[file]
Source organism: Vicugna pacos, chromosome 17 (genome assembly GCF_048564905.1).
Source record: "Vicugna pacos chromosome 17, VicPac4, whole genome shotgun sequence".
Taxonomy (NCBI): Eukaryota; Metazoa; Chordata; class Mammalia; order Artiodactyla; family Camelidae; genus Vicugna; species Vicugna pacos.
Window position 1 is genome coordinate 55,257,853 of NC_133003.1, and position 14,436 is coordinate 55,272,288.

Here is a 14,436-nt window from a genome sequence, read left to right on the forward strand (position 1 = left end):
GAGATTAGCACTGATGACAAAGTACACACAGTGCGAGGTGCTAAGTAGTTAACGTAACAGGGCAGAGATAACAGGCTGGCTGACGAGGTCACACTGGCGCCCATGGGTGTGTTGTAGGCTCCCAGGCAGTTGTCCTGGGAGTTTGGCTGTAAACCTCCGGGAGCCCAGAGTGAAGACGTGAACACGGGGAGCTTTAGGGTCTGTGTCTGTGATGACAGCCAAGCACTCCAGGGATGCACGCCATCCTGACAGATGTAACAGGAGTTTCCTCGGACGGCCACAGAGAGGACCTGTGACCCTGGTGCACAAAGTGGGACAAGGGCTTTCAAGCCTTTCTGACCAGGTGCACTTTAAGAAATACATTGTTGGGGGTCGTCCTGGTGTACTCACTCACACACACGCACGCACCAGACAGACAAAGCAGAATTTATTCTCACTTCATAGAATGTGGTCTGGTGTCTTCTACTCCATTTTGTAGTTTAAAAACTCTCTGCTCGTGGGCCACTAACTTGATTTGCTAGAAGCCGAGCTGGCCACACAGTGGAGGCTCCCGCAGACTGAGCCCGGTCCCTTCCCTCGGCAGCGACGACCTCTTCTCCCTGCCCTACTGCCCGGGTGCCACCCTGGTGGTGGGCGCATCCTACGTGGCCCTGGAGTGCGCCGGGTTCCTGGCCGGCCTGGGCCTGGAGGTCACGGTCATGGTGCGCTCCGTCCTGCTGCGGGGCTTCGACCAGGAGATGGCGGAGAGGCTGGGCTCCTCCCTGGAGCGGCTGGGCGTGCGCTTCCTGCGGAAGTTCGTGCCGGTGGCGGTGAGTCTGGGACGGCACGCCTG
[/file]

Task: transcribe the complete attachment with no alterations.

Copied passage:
Source organism: Vicugna pacos, chromosome 17 (genome assembly GCF_048564905.1).
Source record: "Vicugna pacos chromosome 17, VicPac4, whole genome shotgun sequence".
Taxonomy (NCBI): Eukaryota; Metazoa; Chordata; class Mammalia; order Artiodactyla; family Camelidae; genus Vicugna; species Vicugna pacos.
Window position 1 is genome coordinate 55,257,853 of NC_133003.1, and position 14,436 is coordinate 55,272,288.

Here is a 14,436-nt window from a genome sequence, read left to right on the forward strand (position 1 = left end):
GAGATTAGCACTGATGACAAAGTACACACAGTGCGAGGTGCTAAGTAGTTAACGTAACAGGGCAGAGATAACAGGCTGGCTGACGAGGTCACACTGGCGCCCATGGGTGTGTTGTAGGCTCCCAGGCAGTTGTCCTGGGAGTTTGGCTGTAAACCTCCGGGAGCCCAGAGTGAAGACGTGAACACGGGGAGCTTTAGGGTCTGTGTCTGTGATGACAGCCAAGCACTCCAGGGATGCACGCCATCCTGACAGATGTAACAGGAGTTTCCTCGGACGGCCACAGAGAGGACCTGTGACCCTGGTGCACAAAGTGGGACAAGGGCTTTCAAGCCTTTCTGACCAGGTGCACTTTAAGAAATACATTGTTGGGGGTCGTCCTGGTGTACTCACTCACACACACGCACGCACCAGACAGACAAAGCAGAATTTATTCTCACTTCATAGAATGTGGTCTGGTGTCTTCTACTCCATTTTGTAGTTTAAAAACTCTCTGCTCGTGGGCCACTAACTTGATTTGCTAGAAGCCGAGCTGGCCACACAGTGGAGGCTCCCGCAGACTGAGCCCGGTCCCTTCCCTCGGCAGCGACGACCTCTTCTCCCTGCCCTACTGCCCGGGTGCCACCCTGGTGGTGGGCGCATCCTACGTGGCCCTGGAGTGCGCCGGGTTCCTGGCCGGCCTGGGCCTGGAGGTCACGGTCATGGTGCGCTCCGTCCTGCTGCGGGGCTTCGACCAGGAGATGGCGGAGAGGCTGGGCTCCTCCCTGGAGCGGCTGGGCGTGCGCTTCCTGCGGAAGTTCGTGCCGGTGGCGGTGAGTCTGGGACGGCACGCCTG